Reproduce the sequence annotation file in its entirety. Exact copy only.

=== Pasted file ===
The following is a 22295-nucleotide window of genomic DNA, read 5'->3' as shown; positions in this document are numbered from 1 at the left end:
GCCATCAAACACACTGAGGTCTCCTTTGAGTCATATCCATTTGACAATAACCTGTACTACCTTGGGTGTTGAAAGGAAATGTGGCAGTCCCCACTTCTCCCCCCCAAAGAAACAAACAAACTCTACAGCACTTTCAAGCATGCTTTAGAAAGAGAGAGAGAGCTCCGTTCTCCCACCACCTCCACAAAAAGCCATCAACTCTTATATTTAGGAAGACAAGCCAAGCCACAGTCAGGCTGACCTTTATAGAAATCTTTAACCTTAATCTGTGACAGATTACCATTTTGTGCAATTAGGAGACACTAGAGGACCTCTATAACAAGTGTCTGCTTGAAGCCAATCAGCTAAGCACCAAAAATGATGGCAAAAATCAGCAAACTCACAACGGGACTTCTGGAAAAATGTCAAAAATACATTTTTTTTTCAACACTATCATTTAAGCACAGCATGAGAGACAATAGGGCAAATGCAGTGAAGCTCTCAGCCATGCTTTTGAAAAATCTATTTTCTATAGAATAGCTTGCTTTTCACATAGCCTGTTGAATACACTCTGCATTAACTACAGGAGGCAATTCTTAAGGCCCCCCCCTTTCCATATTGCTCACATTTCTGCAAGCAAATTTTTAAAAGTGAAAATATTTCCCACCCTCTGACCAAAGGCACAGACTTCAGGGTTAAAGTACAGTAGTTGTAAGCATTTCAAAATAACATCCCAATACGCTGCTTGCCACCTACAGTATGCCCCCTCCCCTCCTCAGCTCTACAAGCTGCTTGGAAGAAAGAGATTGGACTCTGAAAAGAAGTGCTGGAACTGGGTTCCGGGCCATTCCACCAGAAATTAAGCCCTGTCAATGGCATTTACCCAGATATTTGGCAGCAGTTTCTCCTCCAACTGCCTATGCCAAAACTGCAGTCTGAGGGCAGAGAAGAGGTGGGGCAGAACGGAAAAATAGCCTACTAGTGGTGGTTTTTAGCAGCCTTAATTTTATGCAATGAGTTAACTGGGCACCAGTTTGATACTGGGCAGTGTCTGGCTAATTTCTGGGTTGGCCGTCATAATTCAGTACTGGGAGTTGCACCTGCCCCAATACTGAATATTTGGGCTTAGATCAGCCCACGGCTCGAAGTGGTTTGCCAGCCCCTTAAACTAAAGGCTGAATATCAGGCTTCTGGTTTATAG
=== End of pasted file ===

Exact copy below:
The following is a 22295-nucleotide window of genomic DNA, read 5'->3' as shown; positions in this document are numbered from 1 at the left end:
GCCATCAAACACACTGAGGTCTCCTTTGAGTCATATCCATTTGACAATAACCTGTACTACCTTGGGTGTTGAAAGGAAATGTGGCAGTCCCCACTTCTCCCCCCCAAAGAAACAAACAAACTCTACAGCACTTTCAAGCATGCTTTAGAAAGAGAGAGAGAGCTCCGTTCTCCCACCACCTCCACAAAAAGCCATCAACTCTTATATTTAGGAAGACAAGCCAAGCCACAGTCAGGCTGACCTTTATAGAAATCTTTAACCTTAATCTGTGACAGATTACCATTTTGTGCAATTAGGAGACACTAGAGGACCTCTATAACAAGTGTCTGCTTGAAGCCAATCAGCTAAGCACCAAAAATGATGGCAAAAATCAGCAAACTCACAACGGGACTTCTGGAAAAATGTCAAAAATACATTTTTTTTTCAACACTATCATTTAAGCACAGCATGAGAGACAATAGGGCAAATGCAGTGAAGCTCTCAGCCATGCTTTTGAAAAATCTATTTTCTATAGAATAGCTTGCTTTTCACATAGCCTGTTGAATACACTCTGCATTAACTACAGGAGGCAATTCTTAAGGCCCCCCCCTTTCCATATTGCTCACATTTCTGCAAGCAAATTTTTAAAAGTGAAAATATTTCCCACCCTCTGACCAAAGGCACAGACTTCAGGGTTAAAGTACAGTAGTTGTAAGCATTTCAAAATAACATCCCAATACGCTGCTTGCCACCTACAGTATGCCCCCTCCCCTCCTCAGCTCTACAAGCTGCTTGGAAGAAAGAGATTGGACTCTGAAAAGAAGTGCTGGAACTGGGTTCCGGGCCATTCCACCAGAAATTAAGCCCTGTCAATGGCATTTACCCAGATATTTGGCAGCAGTTTCTCCTCCAACTGCCTATGCCAAAACTGCAGTCTGAGGGCAGAGAAGAGGTGGGGCAGAACGGAAAAATAGCCTACTAGTGGTGGTTTTTAGCAGCCTTAATTTTATGCAATGAGTTAACTGGGCACCAGTTTGATACTGGGCAGTGTCTGGCTAATTTCTGGGTTGGCCGTCATAATTCAGTACTGGGAGTTGCACCTGCCCCAATACTGAATATTTGGGCTTAGATCAGCCCACGGCTCGAAGTGGTTTGCCAGCCCCTTAAACTAAAGGCTGAATATCAGGCTTCTGGTTTATAG